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Investing in the plant-based meat sector – Landolt & Cie and Proveg International


The plant-based market is a rapidly evolving landscape. Whether vegan, vegetarian, flexitarian, or reducetarian, an increasing number of people are choosing a more plant-based diet. As consumer demand increases, so do the opportunities for investment. ProVeg recently collaborated with Landolt Bank to report on investing in the plant-based protein sector. Here, we highlight some of the key takeaways from the report.

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More consumers are now conscious of the health, animal welfare, and environmental benefits of a plant-based diet, and are changing their diets accordingly. In the UK, for example, the number of vegans increased to 600,000 in 2018, up from 150,000 in 2006 (as reported by The Vegan Society). Leading research from the UN and the prestigious medical journal The Lancet, as well as star-studded documentaries such as 2019’s The Gamechangers, all advocate for the benefits of plant-based eating. With scientists and celebrities on board, plant-based eating has become a trend with wide and growing appeal. 

Global demand for protein is accelerating 

Accelerated  by urbanisation and the westernisation of diets in developing countries, consumer demand for protein is growing. Global protein demand was estimated at 226 million tons in 2018, having grown by around 40% since 2000. Driven further by a growing consumer class in emerging countries, this demand is expected to increase further to 271 million tons by 2025.1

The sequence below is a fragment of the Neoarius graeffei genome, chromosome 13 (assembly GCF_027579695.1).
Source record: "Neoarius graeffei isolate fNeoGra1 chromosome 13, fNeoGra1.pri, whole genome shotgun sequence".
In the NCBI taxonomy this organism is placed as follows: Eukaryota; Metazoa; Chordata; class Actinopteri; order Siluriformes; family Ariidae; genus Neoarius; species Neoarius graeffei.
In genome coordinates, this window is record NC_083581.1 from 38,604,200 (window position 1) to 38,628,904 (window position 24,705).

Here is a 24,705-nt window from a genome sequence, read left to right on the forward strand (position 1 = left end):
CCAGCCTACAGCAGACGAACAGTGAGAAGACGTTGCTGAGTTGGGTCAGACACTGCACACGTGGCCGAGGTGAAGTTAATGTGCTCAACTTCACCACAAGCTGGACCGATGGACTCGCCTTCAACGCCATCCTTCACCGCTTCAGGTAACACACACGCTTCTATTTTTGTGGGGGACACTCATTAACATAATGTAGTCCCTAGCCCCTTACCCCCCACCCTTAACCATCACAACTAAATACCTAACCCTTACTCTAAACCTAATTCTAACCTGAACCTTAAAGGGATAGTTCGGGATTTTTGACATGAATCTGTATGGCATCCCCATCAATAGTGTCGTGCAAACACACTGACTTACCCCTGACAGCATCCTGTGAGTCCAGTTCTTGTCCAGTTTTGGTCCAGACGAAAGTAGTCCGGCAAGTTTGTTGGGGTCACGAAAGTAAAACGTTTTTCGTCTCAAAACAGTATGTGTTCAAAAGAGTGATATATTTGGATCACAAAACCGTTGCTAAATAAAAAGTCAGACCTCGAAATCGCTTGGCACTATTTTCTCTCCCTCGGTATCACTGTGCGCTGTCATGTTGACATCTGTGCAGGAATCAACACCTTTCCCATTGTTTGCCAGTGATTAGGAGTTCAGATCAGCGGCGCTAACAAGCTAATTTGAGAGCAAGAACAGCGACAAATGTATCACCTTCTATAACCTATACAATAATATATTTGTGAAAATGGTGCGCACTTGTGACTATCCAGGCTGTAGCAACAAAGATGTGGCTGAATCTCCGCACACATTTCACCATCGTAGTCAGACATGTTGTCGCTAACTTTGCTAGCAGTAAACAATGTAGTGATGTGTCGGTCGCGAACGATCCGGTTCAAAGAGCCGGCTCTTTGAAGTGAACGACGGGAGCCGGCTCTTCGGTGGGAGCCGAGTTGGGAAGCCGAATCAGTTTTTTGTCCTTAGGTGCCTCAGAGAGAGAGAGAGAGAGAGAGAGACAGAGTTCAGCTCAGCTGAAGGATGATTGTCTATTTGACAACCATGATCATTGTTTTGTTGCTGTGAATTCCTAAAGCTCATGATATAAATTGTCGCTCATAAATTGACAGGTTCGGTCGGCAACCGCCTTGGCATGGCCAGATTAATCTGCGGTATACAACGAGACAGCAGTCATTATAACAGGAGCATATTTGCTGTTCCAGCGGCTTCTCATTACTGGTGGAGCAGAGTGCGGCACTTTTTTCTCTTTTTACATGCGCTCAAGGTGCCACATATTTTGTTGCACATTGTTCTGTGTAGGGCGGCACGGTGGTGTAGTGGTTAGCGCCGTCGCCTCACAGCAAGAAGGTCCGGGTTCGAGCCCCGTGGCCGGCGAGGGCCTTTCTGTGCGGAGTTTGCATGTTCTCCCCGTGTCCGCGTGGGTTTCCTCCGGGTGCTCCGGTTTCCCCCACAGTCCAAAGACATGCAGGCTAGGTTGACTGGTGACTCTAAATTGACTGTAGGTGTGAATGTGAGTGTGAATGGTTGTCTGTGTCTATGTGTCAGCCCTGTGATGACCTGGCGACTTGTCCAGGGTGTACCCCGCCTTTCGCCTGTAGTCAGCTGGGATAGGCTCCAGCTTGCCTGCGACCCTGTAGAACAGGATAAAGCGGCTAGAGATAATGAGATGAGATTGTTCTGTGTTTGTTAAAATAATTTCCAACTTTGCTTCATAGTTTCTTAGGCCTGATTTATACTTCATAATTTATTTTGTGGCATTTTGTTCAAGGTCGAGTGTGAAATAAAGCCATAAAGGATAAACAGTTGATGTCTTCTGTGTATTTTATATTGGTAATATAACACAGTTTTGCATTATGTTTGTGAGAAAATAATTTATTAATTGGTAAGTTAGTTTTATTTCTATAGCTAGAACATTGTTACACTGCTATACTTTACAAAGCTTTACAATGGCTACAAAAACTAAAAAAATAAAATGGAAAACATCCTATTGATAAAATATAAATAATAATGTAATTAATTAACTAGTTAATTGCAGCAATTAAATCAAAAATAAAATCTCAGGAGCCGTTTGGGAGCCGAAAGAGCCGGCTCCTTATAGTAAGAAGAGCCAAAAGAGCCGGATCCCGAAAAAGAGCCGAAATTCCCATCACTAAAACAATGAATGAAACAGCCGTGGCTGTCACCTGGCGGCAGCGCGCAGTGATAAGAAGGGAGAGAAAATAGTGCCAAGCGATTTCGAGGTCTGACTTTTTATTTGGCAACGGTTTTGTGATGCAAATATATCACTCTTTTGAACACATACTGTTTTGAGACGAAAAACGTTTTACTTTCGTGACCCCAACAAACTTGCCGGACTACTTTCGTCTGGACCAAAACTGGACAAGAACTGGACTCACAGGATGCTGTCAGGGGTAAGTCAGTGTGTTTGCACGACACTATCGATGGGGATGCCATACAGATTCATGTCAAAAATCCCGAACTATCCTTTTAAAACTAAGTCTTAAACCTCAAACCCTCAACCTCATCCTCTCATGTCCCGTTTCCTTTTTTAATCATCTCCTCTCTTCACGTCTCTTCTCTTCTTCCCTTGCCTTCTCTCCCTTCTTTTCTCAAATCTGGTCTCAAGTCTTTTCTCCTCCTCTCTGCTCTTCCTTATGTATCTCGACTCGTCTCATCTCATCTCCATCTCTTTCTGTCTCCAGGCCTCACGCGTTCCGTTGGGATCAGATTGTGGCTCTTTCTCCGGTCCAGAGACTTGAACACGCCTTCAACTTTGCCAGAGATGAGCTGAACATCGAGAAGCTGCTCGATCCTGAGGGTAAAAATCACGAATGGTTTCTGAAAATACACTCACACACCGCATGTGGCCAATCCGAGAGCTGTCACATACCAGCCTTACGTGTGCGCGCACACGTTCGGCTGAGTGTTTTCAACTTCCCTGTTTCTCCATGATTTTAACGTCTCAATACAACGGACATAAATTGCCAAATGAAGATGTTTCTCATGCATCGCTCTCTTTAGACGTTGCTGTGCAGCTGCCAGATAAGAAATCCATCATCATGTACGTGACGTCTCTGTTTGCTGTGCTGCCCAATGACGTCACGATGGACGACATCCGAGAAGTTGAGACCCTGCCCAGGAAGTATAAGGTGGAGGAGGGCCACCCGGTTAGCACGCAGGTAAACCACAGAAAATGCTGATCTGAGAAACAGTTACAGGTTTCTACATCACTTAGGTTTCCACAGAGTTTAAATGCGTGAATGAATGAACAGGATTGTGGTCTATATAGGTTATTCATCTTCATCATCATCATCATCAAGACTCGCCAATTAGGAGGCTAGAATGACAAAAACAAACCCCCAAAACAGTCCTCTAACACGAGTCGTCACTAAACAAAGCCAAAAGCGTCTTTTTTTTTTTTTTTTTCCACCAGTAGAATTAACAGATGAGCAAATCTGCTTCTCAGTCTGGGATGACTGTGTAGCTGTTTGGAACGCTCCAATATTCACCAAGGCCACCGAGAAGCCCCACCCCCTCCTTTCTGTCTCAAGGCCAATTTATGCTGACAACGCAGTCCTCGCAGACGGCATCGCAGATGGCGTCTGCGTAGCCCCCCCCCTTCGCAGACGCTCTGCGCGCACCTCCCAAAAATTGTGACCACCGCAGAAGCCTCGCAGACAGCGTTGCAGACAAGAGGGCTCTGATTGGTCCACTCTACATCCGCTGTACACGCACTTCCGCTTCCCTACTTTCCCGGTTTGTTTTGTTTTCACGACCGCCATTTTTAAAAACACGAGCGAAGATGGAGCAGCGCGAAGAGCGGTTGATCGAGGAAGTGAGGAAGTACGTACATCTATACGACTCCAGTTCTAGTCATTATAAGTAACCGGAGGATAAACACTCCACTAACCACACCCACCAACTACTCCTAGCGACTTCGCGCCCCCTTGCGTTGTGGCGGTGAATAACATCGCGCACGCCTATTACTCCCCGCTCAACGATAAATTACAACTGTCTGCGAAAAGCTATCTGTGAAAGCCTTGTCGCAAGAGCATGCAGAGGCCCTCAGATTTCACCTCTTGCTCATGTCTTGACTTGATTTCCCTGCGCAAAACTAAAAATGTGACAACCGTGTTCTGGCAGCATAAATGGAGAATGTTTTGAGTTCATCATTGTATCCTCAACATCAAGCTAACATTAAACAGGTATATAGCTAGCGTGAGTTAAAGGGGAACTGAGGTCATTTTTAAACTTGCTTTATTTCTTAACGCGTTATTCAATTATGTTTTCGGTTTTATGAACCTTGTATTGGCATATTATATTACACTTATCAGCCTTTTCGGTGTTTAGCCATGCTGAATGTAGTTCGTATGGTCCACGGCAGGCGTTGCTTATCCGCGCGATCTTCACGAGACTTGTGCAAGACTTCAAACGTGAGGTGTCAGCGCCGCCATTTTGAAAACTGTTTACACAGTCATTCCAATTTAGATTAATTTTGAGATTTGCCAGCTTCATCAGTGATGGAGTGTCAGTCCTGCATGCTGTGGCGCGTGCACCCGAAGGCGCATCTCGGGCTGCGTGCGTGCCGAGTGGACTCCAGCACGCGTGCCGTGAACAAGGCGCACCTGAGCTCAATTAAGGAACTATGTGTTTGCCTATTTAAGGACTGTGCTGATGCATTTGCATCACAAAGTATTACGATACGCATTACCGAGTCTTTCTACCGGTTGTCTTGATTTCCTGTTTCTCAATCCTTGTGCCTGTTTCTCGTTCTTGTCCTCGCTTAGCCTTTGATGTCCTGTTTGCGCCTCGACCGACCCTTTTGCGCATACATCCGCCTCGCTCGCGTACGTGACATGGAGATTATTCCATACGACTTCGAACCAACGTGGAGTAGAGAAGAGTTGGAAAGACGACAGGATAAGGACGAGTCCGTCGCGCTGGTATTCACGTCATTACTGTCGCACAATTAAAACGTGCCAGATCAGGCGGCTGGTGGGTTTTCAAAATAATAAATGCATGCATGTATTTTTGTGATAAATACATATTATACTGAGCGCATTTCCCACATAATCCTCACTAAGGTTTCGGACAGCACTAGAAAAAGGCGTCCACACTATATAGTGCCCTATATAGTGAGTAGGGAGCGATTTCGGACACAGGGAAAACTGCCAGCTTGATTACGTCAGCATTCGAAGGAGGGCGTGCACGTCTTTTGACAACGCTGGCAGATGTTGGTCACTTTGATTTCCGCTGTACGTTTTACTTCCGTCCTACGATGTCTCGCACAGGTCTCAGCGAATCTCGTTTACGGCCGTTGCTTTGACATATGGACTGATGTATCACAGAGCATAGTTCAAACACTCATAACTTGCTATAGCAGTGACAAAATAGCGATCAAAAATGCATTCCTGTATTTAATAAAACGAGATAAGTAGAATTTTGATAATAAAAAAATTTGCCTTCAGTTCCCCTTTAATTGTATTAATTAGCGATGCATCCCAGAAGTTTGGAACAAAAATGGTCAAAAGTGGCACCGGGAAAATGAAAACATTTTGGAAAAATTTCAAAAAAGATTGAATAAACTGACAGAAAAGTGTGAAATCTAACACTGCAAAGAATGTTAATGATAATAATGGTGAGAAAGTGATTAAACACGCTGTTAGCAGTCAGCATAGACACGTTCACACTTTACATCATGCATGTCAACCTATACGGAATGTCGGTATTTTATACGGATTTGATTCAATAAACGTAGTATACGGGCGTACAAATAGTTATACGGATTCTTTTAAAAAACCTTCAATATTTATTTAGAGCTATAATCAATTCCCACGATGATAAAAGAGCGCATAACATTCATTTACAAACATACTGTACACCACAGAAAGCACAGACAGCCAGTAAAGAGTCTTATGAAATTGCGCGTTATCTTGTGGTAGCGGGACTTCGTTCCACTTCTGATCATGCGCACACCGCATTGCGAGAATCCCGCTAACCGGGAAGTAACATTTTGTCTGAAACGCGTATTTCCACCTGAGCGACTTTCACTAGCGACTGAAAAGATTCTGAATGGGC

This demand for protein presents a significant opportunity for plant-based meat, which currently accounts for only 1%, or USD 0.7bn (2018), of the USD 73bn US meat market. Comparing this with the dairy sector, where plant-based products already account for 13% of overall purchases, illustrates the exciting growth potential for plant-based meat.2 

Plant-based protein for the environment and health

With lower CO2 emissions and less land and water use than meat, the environmental benefits of plant-based proteins are enormous. The figures show that producing animal protein is an inefficient way of meeting global protein demand. Meat, aquaculture, eggs, and dairy use 83% of the world’s farmland and are responsible for 56-58% of food emissions, despite providing only 37% of our protein and 18% of our calories.3 According to Beyond Meat, their plant-based burger (made from pea protein) generates 90% less greenhouse gas emissions and requires 92% less land and 99% less water than a standard beef burger.

In addition to the environmental benefits of plant-based food, most experts agree that overconsumption of meat can be directly linked to a number of cardiovascular diseases as well as different types of cancer.4 Studies have shown that there is a 16% higher cancer risk and a 21% increased heart-disease risk associated with consuming processed meats.5

There’s also growing evidence that the current COVID-19 crisis is related to the sourcing of animal protein. Alongside previous outbreaks of avian flu and swine flu, people are waking up to the fact that producing food more safely would help avert the threat of pandemic shocks to the food and economic systems.